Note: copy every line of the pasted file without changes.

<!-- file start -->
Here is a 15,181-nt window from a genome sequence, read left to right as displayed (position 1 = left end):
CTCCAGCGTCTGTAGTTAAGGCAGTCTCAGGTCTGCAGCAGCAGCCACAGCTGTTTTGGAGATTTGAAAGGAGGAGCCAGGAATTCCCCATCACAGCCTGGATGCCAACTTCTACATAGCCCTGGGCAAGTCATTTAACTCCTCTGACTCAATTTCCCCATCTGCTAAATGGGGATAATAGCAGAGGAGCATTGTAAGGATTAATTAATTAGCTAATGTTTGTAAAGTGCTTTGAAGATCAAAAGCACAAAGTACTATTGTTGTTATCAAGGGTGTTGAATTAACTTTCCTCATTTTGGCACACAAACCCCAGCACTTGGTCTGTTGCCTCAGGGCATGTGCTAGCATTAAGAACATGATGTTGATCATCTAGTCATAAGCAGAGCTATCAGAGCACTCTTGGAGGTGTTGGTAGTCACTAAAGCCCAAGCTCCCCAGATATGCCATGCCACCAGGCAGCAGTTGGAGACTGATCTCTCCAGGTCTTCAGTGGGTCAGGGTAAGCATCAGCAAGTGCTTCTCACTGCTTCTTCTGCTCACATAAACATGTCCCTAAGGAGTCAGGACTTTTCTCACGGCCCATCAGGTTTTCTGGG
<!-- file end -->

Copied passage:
Here is a 15,181-nt window from a genome sequence, read left to right as displayed (position 1 = left end):
CTCCAGCGTCTGTAGTTAAGGCAGTCTCAGGTCTGCAGCAGCAGCCACAGCTGTTTTGGAGATTTGAAAGGAGGAGCCAGGAATTCCCCATCACAGCCTGGATGCCAACTTCTACATAGCCCTGGGCAAGTCATTTAACTCCTCTGACTCAATTTCCCCATCTGCTAAATGGGGATAATAGCAGAGGAGCATTGTAAGGATTAATTAATTAGCTAATGTTTGTAAAGTGCTTTGAAGATCAAAAGCACAAAGTACTATTGTTGTTATCAAGGGTGTTGAATTAACTTTCCTCATTTTGGCACACAAACCCCAGCACTTGGTCTGTTGCCTCAGGGCATGTGCTAGCATTAAGAACATGATGTTGATCATCTAGTCATAAGCAGAGCTATCAGAGCACTCTTGGAGGTGTTGGTAGTCACTAAAGCCCAAGCTCCCCAGATATGCCATGCCACCAGGCAGCAGTTGGAGACTGATCTCTCCAGGTCTTCAGTGGGTCAGGGTAAGCATCAGCAAGTGCTTCTCACTGCTTCTTCTGCTCACATAAACATGTCCCTAAGGAGTCAGGACTTTTCTCACGGCCCATCAGGTTTTCTGGG